But I couldn't dwell too long. I had my Disability Living Allowance tribunal on the 31st, I had to figure out a way to make it there and survive the ordeal.
It was.....horrifying. My appointment was for 3:40pm, we didn't go in until close to 4:30 if not after, and in the interim I got so anxious that I was freezing, shaking and sobbing in the waiting room while my poor friend and advocate sat beside me. I held a menthol scented tissue over my mouth the entire time I was in the tribunal because when I took it away I hyperventilated and got dizzy, and almost as soon as I got in there they told me they didn't think my case had enough medical evidence so they wanted to adjourn in order to collect more. I held it together until I left the room when I fell into a wall and broke down in anxious sobbing again. Eventually they called me back to confirm that they were adjourning for more evidence, and worst of all, that they would be sending a doctor to my house to examine me. At that point my world caved in and I just needed to be out of that building. I nearly collapsed in the lift again, dizzy and nauseated.
There is nothing, nothing I can imagine that they could do that would be worse than sending someone to my house, to examine me. I feel sick just thinking about it. My house is my safe place. My house is where I can be sick, where I can hide. They are literally invading my sanctuary and violating me inside it. They couldn't have come up with something more designed to make me want to close the whole case if they tried.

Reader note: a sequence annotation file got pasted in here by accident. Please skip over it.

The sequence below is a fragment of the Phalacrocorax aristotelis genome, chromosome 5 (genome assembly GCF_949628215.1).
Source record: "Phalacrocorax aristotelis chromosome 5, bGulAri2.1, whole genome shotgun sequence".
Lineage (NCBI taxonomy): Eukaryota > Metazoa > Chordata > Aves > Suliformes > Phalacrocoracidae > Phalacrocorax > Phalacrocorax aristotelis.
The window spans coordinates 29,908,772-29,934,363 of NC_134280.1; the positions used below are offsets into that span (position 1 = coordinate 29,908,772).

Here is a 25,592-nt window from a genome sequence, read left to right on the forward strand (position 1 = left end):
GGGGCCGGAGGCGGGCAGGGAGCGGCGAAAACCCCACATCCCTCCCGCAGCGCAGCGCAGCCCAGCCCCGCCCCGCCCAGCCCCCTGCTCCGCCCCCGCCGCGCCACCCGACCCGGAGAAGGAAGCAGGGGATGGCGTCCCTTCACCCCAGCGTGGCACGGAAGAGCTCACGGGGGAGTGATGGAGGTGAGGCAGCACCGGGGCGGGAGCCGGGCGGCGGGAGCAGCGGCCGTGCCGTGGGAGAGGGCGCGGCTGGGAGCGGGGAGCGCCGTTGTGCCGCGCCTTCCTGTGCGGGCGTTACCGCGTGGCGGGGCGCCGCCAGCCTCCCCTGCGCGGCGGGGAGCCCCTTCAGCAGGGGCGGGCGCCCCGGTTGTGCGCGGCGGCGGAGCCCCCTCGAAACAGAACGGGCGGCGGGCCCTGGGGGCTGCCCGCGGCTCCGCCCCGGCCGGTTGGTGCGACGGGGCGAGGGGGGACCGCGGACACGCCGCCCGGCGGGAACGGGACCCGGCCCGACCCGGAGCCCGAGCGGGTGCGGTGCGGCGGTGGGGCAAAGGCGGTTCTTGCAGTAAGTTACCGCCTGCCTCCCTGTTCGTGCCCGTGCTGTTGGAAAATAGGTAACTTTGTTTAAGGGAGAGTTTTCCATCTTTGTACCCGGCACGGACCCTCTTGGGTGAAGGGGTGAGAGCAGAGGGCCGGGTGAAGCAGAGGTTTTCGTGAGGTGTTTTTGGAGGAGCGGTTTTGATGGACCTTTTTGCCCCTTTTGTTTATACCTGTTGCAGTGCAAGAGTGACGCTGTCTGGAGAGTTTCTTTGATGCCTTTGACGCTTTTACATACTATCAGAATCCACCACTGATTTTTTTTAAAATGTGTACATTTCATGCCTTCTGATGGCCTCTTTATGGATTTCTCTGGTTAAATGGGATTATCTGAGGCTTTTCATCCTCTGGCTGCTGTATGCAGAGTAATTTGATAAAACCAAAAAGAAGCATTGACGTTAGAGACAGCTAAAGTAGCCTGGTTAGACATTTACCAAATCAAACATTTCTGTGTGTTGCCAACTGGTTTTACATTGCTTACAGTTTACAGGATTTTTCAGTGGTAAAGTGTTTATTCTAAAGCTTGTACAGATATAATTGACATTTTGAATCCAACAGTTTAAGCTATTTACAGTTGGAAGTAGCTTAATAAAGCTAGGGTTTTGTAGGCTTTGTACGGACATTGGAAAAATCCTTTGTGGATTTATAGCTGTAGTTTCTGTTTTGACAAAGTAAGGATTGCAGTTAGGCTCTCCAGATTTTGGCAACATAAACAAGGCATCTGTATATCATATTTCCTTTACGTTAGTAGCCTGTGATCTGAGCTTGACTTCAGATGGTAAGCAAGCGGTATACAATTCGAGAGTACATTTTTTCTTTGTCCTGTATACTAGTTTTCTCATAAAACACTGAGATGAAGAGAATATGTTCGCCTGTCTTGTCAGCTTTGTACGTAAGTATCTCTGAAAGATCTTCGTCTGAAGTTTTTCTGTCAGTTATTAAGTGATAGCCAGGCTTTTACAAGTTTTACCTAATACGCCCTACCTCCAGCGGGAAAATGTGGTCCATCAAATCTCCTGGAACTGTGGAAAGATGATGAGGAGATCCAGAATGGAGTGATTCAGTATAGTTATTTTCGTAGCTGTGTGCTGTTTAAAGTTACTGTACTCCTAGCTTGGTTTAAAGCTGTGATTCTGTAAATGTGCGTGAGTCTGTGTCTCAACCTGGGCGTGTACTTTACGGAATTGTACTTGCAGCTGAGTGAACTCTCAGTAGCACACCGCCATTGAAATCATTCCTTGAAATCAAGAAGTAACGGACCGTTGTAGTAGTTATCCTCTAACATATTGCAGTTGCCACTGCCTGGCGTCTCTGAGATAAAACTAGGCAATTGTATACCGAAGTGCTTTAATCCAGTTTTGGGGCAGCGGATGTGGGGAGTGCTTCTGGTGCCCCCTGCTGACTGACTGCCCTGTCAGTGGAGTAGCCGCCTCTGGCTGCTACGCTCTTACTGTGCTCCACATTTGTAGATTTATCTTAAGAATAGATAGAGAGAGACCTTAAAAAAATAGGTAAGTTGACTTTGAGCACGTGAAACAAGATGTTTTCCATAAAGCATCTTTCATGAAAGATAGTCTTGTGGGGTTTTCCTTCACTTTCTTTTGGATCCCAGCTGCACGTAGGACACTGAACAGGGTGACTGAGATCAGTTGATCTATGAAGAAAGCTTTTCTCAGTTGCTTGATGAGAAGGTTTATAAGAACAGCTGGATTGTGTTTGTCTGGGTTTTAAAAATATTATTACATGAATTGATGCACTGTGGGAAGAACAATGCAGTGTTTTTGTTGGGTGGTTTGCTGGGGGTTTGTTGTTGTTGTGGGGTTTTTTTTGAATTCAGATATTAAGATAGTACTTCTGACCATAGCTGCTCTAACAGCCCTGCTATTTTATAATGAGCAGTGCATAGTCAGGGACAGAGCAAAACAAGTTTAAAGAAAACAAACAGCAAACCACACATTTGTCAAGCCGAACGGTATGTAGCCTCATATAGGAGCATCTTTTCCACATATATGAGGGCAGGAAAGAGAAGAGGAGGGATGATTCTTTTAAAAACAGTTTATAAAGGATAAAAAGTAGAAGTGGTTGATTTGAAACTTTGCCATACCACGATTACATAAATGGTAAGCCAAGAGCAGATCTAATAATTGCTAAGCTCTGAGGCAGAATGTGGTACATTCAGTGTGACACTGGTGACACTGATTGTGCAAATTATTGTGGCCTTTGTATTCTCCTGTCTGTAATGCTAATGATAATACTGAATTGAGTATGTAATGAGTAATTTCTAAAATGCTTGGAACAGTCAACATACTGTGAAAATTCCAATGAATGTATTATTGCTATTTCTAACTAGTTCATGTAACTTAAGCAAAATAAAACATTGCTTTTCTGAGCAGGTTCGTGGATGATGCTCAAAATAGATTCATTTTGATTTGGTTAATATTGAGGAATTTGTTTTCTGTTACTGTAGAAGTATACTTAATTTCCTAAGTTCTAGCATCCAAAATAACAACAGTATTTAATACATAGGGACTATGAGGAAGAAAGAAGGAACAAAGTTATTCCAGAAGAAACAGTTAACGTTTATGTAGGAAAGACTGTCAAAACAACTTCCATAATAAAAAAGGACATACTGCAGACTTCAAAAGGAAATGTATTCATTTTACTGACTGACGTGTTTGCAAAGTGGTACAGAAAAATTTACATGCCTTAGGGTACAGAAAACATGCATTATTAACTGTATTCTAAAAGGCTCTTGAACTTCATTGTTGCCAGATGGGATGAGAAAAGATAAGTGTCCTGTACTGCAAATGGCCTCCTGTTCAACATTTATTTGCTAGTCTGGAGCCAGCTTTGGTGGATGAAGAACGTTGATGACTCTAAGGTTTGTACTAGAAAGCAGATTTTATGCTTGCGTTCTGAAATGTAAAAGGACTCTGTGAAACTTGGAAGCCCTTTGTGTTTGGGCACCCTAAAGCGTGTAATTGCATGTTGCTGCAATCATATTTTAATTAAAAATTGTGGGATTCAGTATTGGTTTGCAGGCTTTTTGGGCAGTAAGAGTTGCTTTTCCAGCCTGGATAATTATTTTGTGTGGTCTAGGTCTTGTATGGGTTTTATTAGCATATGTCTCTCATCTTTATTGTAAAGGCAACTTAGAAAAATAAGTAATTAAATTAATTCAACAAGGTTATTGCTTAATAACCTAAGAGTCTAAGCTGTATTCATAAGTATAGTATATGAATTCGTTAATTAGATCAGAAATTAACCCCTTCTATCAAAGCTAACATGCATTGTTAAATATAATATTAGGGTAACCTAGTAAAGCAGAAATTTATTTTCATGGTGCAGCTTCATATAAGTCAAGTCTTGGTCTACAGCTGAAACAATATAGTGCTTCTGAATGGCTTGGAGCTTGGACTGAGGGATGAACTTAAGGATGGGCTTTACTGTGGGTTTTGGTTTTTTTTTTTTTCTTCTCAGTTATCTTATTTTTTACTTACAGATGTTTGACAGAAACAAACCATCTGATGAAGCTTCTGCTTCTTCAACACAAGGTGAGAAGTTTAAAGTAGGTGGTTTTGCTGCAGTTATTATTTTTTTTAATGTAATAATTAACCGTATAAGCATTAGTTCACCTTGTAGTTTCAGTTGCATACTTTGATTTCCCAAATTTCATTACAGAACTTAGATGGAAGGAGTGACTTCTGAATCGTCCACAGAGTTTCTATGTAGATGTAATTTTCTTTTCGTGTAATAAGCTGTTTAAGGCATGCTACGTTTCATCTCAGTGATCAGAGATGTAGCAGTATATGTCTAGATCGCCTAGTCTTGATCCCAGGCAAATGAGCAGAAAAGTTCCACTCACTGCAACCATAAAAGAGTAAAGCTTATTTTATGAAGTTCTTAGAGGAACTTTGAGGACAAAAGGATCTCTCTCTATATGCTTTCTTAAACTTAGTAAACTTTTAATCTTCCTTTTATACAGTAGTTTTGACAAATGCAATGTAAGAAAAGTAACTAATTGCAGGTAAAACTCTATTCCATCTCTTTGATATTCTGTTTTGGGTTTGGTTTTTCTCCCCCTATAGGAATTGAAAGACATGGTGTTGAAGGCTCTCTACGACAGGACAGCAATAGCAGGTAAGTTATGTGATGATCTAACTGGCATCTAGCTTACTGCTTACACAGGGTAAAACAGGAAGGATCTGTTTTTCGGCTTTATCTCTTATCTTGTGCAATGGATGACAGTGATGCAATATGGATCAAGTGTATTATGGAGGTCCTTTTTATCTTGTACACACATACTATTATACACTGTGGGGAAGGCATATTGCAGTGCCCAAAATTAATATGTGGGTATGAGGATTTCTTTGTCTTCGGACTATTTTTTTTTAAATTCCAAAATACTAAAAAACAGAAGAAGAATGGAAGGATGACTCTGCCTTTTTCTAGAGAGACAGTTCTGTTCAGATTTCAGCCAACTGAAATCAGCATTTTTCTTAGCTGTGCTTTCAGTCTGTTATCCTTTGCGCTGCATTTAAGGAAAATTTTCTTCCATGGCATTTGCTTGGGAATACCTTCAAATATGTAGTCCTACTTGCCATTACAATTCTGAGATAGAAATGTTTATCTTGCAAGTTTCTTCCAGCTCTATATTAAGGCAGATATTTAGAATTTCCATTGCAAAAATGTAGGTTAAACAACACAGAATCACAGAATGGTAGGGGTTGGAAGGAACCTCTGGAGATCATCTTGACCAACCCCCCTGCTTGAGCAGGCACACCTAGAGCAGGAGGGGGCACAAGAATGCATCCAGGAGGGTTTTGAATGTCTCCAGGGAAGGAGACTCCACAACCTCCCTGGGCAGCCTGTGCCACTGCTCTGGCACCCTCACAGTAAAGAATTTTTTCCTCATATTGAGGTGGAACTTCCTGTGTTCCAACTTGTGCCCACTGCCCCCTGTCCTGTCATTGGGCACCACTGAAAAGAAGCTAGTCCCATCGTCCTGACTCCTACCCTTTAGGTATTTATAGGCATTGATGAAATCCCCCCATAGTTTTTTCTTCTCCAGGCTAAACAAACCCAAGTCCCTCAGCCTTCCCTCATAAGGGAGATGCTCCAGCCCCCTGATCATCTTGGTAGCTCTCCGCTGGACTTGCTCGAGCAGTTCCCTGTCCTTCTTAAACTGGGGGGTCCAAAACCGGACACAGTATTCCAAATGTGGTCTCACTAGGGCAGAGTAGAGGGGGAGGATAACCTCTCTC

I got home that night and spent hours in shock, freezing cold and shaking, desperately suicidal. I honestly thought I was going to have to go to A&E and admit myself to keep safe. Luckily some good friends were around and verbally held my hand until the shock started to fade and they distracted me like the fabulous people they are.

You'd think, given that that's already quite a lot of shit for one month, that it would be over, right? No. My husband announces the next morning that we don't have enough money to move. Not devastating, I hear you say? Actually, it is. The flat we live in is wildly unsuitable to our needs, and I'm miserable, and moving was the only thing giving my near-future any structure. I *needed* the idea of moving to keep me putting one foot in front of the other. And now it's gone.